Funding ratios of the largest public pension plans across the country have improved since last year to the tune of 6 percent, according to report by Wilshire Consulting released Monday morning. From Reuters:
In the study provided to Reuters, Wilshire estimated 109 state retirement systems had enough assets to cover 73 percent of their obligations in the year ended June 30, 2013, up 5.7 percent from 69 percent in 2012. Still, 90 percent of those plans were considered under funded.
Russ Walker, vice president at Wilshire Associates and an author of the report, attributed the rise to the strong rally of global stock markets over the 12 months, offsetting “weaker performance by global fixed income and allowing pension asset growth to outdistance the growth in pension liabilities over fiscal 2013.”
For years, many states short-changed their public pensions, putting in far less than recommended by actuaries. The 2007-2009 recession further cut revenues, while plans’ investments, which provide two-thirds of revenues, went into a downward spiral.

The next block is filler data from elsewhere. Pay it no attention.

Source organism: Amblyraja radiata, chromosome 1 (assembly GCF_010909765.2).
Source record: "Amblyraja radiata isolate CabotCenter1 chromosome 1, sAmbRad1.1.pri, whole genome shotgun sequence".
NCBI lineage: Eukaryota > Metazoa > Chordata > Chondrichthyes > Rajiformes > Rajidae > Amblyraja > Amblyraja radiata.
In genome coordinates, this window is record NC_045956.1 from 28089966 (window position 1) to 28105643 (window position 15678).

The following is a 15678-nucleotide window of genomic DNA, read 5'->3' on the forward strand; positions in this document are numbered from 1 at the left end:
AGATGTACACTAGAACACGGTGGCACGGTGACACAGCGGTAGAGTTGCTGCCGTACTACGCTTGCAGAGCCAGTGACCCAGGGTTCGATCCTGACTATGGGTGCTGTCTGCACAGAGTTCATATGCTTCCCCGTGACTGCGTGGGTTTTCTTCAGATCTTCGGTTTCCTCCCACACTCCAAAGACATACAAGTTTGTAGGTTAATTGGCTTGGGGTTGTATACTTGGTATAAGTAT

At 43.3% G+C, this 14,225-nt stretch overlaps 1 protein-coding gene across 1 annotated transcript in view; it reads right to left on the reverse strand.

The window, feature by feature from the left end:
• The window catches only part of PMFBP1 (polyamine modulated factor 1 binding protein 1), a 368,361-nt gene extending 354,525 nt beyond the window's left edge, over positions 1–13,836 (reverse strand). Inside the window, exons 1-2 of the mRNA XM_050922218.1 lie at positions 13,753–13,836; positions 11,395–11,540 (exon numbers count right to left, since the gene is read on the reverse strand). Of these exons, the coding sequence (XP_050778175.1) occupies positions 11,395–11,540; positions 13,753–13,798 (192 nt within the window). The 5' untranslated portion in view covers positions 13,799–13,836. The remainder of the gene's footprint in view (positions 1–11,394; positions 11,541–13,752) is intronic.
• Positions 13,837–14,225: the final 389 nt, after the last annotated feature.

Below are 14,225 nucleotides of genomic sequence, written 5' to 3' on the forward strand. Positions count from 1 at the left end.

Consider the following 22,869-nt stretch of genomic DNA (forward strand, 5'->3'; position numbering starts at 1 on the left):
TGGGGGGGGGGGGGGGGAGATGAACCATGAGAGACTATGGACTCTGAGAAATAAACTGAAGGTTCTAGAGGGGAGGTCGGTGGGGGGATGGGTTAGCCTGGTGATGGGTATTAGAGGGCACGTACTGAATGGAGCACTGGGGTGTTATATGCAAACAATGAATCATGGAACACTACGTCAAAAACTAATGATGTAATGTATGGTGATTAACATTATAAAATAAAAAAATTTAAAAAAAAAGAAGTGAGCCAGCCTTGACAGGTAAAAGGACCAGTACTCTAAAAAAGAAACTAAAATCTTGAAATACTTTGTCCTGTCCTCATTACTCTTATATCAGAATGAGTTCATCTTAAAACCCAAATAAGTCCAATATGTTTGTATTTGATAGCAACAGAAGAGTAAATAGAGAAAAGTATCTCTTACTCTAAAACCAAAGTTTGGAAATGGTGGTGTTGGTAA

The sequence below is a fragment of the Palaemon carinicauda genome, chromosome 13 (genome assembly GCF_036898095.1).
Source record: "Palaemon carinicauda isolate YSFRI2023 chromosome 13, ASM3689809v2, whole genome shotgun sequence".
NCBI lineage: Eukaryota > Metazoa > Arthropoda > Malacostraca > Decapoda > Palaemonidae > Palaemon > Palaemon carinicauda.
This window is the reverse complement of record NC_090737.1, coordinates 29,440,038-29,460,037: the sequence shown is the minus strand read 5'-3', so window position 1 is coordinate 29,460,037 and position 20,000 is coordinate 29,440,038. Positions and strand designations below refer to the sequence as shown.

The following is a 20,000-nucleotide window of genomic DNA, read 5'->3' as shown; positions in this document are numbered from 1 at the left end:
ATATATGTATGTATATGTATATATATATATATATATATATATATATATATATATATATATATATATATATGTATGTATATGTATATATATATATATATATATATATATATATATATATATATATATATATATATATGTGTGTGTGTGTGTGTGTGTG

Pension assets totaled $428.9 billion, while liabilities were $589.7 billion, reported Wilshire, a Santa Monica, California-based independent investment consulting firm. Of the retirement systems studied by Wilshire, 34 had equity allocations that equal or exceed 70 percent, while 14 systems were below 50 percent.
As the report notes, the vast majority of plans (90 percent) are still considered underfunded despite 2013’s improvement.
Experts generally consider an 80 percent funding ratio the lower limit of a “healthy” pension plan.